Now that you have the Syracuse structure back in mind, we’ll look at how they attack offenses and where they have to compensate.

Much like a year ago, watching Syracuse get gashed up the middle on the ground is counterintuitive given what I alluded to above about a nose guard and protected linebackers. This is because off-ball pressure most often comes from either edge, creating a hybrid front with one and sometimes two standup OLBs on the edge, and a simple climb to one linebacker left across the interior gaps is all it takes to hit the second level. Why couldn’t Clemson do that against any of the other odd front defenses to date? Because the center and guards were consistently beaten or stoned the nose guard, and there was always a linebacker or three filling the lane with ease.

So something has to give here: Clemson’s inability to consistently to execute a combo block and climb to a filling linebacker (though it improved against BC!), or Syracuse’s inability to fight off the combo block and fill the gap for a minimal gain.

Foolish it may sound, but Clemson should be able to run the ball here against somewhat underwhelming options at nose. Yeah, that’s been the case against other opponents too. But if Bockhorst is at guard, the double teams can work effectively.

In the back, Syracuse is obscenely young with every member of the starting secondary a true sophomore or younger. Given the inexperience and the honest truth that a 5 or 6 man box has been enough to stuff Clemson’s running game, White will do what he can to play as much soft 2 man under and deep cover 4 — often with 8 in coverage — with a deep, off coverage shell whenever possible. There are line stunts and blitzes up front, but White will play this a lot safer in the back this his philosophical preferences would otherwise indicate; his aggression will come off the edges.

If the inside zone runs and quick screens don’t work against this sort of alignment, burn the game film.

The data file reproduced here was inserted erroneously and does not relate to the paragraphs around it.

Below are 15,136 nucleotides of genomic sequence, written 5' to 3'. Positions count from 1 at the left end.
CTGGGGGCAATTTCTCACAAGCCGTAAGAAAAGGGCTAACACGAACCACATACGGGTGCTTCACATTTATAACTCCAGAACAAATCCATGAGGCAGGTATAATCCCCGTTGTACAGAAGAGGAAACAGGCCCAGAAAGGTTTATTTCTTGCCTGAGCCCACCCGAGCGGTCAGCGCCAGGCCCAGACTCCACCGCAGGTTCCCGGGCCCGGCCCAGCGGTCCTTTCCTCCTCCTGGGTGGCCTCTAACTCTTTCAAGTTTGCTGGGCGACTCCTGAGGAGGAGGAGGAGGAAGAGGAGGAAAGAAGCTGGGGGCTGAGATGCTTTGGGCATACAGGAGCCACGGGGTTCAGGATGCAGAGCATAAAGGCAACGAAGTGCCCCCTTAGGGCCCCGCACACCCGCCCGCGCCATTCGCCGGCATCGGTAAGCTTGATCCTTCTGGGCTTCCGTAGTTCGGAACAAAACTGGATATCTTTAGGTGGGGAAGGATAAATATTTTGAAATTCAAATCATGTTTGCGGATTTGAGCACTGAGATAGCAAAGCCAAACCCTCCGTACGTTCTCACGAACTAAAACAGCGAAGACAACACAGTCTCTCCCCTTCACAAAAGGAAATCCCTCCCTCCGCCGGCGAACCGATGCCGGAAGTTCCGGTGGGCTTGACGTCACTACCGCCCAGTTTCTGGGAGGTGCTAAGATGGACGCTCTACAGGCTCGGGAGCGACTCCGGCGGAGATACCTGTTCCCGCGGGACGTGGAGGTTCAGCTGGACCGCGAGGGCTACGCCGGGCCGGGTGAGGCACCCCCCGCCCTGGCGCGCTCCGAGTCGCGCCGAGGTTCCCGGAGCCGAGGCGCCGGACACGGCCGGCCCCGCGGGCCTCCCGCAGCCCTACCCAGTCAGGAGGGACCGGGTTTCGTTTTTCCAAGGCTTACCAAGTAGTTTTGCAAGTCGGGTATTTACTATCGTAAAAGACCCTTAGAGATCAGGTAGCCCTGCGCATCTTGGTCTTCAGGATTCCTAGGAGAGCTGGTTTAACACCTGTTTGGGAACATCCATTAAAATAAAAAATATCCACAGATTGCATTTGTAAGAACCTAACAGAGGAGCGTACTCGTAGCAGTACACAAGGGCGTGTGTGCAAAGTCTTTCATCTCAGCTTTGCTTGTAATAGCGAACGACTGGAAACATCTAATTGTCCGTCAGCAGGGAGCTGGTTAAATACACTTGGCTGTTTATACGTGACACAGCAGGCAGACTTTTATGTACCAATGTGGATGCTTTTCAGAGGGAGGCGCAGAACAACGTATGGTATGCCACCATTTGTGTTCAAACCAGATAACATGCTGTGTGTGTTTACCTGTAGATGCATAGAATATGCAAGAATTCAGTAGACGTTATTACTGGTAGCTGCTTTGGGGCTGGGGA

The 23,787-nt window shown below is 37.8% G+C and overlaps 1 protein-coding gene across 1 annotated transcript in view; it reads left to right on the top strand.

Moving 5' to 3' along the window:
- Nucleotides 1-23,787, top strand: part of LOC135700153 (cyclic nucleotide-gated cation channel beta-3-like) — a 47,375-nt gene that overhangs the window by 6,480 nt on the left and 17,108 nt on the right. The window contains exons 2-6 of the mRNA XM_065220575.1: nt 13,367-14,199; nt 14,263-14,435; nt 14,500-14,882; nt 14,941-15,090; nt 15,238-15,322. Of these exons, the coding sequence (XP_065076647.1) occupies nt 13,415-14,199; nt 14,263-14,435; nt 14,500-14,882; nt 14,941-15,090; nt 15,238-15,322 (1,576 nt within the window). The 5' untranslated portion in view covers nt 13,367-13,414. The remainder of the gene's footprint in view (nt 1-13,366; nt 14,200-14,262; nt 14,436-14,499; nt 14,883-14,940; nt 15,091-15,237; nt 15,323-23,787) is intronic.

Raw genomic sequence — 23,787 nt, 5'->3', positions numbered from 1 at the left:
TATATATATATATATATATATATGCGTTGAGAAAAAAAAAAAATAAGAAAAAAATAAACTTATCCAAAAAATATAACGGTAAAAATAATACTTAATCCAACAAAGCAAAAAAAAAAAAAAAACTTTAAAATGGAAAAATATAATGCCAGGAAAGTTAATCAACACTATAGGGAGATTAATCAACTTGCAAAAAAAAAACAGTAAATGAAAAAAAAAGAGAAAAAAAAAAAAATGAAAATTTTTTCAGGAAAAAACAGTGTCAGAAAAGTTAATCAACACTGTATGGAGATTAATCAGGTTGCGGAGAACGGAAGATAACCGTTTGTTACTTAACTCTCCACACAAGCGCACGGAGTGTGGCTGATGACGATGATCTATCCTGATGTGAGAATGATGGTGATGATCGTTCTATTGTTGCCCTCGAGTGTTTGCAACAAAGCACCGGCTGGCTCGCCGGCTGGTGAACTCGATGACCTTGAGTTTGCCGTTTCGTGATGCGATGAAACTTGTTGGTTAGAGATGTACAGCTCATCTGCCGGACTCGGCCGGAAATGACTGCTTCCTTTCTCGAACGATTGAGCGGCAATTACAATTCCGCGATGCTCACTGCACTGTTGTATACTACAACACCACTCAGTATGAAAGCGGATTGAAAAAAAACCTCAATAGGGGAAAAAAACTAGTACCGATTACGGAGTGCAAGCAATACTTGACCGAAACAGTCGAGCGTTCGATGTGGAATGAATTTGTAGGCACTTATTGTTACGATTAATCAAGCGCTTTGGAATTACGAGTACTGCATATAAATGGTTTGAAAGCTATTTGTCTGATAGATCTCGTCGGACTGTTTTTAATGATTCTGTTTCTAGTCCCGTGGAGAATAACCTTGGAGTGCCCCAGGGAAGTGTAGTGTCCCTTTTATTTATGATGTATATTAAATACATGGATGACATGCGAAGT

The Clemson passing game will remain blanketed by 8 in coverage because Clemson hasn’t run well against even the lightest boxes. Syracuse is inclined to see if that’s still the case, and the offense will remain under lock until it changes. They couldn’t do so against Georgia Tech or NC State in similar structures. The defense will allow it and play safe with its young secondary — no matter Clemson receivers’ collective performance to date.

Remember when I said I’d given up on prognosticating the rest of the year? Well I can’t resist trying to will these baby steps and manifest this energy into existence. The offensive line should continue to look a bit more cohesive against the least talented FBS opponent to date, and everything else can slowly begin to fall into place.

DJ will have less pressure on him, both mentally and physically, with the line creating a bit of space and forcing secondaries to account for a run threat. He is nowhere near the top of my list of what has gone wrong this year, but give his position he can do the most to correct many of the issues and cover some of the warts like his predecessor did. Miss fewer throws, get rid of the ball sooner, hit the easy openings afforded by a bit more efficiency around him. Then the deep ball will present itself and we’ll see what we expected all offseason.

There will be another visible step Friday. Not enough for us all to lean back toward contentment, but enough to step away from the ledge a bit. For the defense, just avoid further injury and there’s a good chance to escape Central NY with a comfortable (that’s comfortable in 2021 terms!) win.

Clemson 26, Syracuse 13